Wednesday I reached the end of the long, debauched road that is Jerry Oppenheimer’s RFK Jr. It’s not a complex book, or a great book, but it’s a page turner that build a case that Jr is an arrogant, shallow man with little regard for other people. The book is an enjoyable ride through the gutter with “American’s royal family.”
The end of the book focuses on Jr’s life in the 1990s and beyond with particular attention given to his three marriages and chronic philandering.
Oppenheimer gets in some savage digs at Jr over his treatment of his second wife, Mary Richardson Kennedy. In a classic bit of snark, after Jr married Mary, one of the guests referred to the no-frills ceremony as “bare bones on a barge” (p 285). Eventually, the couple began divorce proceedings. In May 2012, Jr’s sister Kerry Kennedy (alleged to be Mary’s best friend) pressured Mary to sign an unfavorable divorce settlement. The next day, Mary hanged herself.
Rehash of ’90s Woes
RFK Jr misses the mark when Oppenheimer recounts the “third generation’s” many 1990s scandals. These stories – regarding Willie Smith, JFK Jr, Michael and Joe Kennedy – are all familiar to Kennedy watchers and seem like padding to give the the book more heft.
Still, I enjoyed Oppenheimer’s cutting prose. He said that Frank Gifford liked Michael “…before Gifford had come to know his son-in-law as a booze-guzzling, cocaine-snorting sex addict who was cheating on his beloved daughter” (p. 293). Likewise, he quotes Kennedy cousin Michael Skakel as saying that the Kennedys’ reaction to Michael’s scandal involved “circling the wagons to protect the cesspool” (p. 295).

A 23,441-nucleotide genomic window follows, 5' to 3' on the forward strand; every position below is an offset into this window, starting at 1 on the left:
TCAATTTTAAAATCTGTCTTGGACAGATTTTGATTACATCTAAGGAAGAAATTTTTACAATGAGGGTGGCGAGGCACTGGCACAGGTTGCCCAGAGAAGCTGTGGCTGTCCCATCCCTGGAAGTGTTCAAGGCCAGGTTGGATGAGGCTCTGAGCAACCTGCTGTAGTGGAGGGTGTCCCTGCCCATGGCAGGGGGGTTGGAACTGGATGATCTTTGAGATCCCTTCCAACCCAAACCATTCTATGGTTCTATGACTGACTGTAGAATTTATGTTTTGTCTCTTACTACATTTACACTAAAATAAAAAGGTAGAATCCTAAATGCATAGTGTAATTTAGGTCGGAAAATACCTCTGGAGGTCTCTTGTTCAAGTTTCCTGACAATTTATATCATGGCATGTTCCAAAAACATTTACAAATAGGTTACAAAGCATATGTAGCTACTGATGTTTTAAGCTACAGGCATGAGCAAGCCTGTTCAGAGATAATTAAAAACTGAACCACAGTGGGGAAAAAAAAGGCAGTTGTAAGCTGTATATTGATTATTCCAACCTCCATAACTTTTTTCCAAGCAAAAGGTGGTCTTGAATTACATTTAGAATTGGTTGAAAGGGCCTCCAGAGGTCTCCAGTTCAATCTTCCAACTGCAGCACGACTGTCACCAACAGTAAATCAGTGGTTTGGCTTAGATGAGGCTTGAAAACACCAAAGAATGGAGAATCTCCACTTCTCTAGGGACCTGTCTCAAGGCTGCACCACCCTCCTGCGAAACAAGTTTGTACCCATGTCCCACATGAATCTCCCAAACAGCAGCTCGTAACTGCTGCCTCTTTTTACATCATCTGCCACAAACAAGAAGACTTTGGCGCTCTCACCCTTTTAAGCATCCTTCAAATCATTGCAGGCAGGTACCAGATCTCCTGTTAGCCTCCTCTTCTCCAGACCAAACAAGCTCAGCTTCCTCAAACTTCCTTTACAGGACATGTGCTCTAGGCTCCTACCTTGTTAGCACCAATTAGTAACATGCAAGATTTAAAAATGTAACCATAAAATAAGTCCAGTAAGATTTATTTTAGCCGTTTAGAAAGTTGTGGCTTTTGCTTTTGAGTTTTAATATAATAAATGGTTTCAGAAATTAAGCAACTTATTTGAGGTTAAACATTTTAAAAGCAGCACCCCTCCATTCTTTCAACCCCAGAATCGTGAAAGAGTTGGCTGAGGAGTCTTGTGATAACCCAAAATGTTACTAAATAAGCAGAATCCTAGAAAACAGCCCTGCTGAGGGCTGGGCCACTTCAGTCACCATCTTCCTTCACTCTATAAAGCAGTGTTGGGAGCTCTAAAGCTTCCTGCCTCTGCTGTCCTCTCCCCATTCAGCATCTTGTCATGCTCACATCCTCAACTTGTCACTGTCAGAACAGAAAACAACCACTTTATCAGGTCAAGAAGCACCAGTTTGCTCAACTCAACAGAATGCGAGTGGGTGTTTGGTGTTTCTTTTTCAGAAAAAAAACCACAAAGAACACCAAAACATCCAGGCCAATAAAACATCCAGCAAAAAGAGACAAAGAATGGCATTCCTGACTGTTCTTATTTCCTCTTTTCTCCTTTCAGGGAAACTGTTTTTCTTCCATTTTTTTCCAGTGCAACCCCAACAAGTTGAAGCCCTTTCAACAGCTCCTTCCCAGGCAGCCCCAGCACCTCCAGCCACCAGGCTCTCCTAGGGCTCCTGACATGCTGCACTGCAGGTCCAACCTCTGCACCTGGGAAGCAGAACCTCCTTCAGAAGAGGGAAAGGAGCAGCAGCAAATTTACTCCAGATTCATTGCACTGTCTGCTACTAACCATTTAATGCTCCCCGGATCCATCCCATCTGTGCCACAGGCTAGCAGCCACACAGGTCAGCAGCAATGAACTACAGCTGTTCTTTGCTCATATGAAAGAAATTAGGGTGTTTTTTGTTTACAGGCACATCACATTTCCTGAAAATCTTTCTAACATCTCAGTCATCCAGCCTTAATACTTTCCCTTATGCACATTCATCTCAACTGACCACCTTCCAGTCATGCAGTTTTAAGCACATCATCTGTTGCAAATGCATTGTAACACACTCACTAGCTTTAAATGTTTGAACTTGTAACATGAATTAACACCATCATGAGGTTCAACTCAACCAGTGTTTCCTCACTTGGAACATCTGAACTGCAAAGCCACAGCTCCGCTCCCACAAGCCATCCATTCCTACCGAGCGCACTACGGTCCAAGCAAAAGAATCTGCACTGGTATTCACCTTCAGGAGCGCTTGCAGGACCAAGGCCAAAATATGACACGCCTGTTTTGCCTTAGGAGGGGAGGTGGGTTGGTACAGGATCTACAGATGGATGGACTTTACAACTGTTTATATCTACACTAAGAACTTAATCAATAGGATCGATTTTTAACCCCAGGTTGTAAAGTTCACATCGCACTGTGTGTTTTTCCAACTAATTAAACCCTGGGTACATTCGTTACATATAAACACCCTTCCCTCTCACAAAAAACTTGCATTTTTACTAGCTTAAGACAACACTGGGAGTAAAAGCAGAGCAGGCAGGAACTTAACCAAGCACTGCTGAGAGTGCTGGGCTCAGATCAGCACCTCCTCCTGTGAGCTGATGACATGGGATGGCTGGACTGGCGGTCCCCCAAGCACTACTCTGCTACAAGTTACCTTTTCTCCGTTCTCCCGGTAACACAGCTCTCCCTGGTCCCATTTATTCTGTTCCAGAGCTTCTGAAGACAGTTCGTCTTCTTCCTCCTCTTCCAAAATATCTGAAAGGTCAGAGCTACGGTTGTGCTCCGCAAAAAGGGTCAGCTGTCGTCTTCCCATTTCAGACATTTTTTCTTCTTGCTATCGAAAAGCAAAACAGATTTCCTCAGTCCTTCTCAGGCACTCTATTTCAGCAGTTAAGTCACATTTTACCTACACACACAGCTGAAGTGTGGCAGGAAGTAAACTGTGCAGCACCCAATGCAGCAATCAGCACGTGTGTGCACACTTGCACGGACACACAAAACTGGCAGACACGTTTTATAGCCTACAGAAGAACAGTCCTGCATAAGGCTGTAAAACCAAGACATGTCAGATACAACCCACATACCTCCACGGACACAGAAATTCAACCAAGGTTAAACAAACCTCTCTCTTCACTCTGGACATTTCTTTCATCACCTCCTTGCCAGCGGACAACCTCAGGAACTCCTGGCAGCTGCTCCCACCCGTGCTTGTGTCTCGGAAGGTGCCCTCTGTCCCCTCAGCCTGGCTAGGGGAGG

At the end, Oppenheimer struggles to summarize Jr’s life and its impact. His discussion suggests that Jr is an unbalanced underachiever. At the end, Oppenheimer weakly states that he hopes that the book “has offered some clues” (p 360) about Jr.
I will try to be more definite in my assessment of Oppenheimer’s book. Yes, it’s flawed with some weak material and questionable assertions. But, it’s also a page turner and you won’t be bored. I give it 7.5 out of 10.
As further proof of the Kennedys’ enduring appeal, my mother has asked me for my copy of the book. I’m going to drop it off at her place today.
Until next time…